Nearly 20 percent of women may overestimate or underestimate their breast cancer risk because of a misunderstanding of genetic and lifestyle factors that can lead to the disease, according to a new study by the University of Michigan Comprehensive Cancer Center.
The findings, published in the journal Patient Education and Counseling, are part of a larger study examining how to improve patients' understanding of risk information. The researchers surveyed nearly 700 women who were deemed at risk of developing breast cancer. They found 1 in 5 of the women didn't believe their actual risk numbers, saying they did not take into account their family history of cancer or their personal health habits.
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"If people don't believe their risk numbers, it does not allow them to make informed medical decisions," said Angela Fagerlin, associate professor of internal medicine at the University of Michigan Medical School and a research scientist at the VA Ann Arbor Center for Clinical Management Research.
"Women who believe their risk is not high might skip chemoprevention strategies that could significantly reduce their risk. And women who think their risk should be higher could potentially undergo treatments that might not be medically appropriate, which can have long-term ramifications," she added.
For the study, 690 women at above-average risk of developing breast cancer completed a web-based survey that included questions about age, ethnicity, history of breast cancer, and number of first-degree relatives with the disease. They then were told their five-year risk of developing cancer and given information about prevention strategies.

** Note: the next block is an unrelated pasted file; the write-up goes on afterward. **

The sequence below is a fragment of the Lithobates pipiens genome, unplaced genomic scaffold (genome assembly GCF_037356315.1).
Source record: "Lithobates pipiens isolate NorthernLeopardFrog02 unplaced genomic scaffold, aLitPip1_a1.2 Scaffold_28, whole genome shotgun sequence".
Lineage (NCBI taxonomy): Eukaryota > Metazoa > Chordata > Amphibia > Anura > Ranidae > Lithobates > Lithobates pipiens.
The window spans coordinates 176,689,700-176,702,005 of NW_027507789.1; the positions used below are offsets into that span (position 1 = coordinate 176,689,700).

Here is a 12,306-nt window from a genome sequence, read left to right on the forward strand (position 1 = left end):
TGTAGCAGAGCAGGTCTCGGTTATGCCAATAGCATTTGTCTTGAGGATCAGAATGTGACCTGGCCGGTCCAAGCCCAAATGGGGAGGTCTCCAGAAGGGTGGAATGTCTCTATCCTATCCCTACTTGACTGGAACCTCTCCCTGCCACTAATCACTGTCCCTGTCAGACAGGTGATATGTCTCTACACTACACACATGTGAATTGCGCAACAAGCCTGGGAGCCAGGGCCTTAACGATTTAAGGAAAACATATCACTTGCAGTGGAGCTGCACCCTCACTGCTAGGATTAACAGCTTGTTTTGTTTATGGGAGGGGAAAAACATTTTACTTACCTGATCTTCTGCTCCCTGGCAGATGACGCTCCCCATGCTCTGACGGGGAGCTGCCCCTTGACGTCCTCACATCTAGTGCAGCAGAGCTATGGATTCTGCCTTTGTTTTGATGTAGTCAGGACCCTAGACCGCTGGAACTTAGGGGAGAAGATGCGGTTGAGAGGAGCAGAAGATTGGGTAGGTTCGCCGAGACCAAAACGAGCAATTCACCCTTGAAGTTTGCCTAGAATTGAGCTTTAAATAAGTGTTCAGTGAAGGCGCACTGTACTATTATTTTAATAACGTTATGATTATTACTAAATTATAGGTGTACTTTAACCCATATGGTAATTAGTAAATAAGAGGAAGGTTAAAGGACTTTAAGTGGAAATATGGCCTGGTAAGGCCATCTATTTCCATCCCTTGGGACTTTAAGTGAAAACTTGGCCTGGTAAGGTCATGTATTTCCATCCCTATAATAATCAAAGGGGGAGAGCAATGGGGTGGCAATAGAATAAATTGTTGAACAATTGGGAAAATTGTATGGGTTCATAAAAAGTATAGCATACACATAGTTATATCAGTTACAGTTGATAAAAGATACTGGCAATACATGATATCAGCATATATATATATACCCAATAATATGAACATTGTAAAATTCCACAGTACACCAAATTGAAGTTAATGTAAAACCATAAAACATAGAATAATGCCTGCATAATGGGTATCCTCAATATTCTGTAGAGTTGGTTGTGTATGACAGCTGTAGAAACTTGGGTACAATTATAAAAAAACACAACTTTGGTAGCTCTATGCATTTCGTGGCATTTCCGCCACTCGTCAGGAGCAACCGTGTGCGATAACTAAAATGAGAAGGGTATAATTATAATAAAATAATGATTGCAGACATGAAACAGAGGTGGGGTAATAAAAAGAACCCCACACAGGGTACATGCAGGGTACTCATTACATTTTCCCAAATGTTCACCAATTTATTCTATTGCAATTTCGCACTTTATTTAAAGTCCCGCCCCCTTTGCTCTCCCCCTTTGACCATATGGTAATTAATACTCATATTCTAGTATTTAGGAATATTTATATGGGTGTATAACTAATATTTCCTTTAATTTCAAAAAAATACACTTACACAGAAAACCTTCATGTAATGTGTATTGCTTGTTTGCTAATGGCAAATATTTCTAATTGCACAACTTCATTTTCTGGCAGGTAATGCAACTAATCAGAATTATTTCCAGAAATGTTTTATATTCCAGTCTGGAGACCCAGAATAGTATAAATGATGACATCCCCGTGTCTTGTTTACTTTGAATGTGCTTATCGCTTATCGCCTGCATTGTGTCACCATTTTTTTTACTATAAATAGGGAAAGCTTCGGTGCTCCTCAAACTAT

The women were then asked to recall their risk of breast cancer within the next five years. The results showed that 22 percent of the women who misreported their risk said they disagreed with the numbers.
Many said their family history made them either more or less likely to develop breast cancer. One-third of women cited a gut instinct that their risk numbers just seemed too high or too low. Some mistakenly felt a lack of family history of cancer meant their own risk should be very low. Others believed that because an aunt or father had cancer, it increased their risk. But the investigators noted only first-degree female relatives — mother, sister, daughter — impact a person's breast cancer risk.
"We've put so much fear in people about breast cancer so they feel at high risk," said lead researcher Laura D. Scherer. "We found that many women assumed certain factors should impact their risk, like cancer history in distant or male relatives, but those factors don't put a woman at increased risk.
"We have a trend toward personalized medicine and individualized medicine, but if people don't believe their personalized risk numbers, they're not going to get the best medical care for them."
While heart disease is the leading killer of men and women, more than 234,000 Americans will be diagnosed with breast cancer this year and 40,000 will die from it, according to the American Cancer Society.
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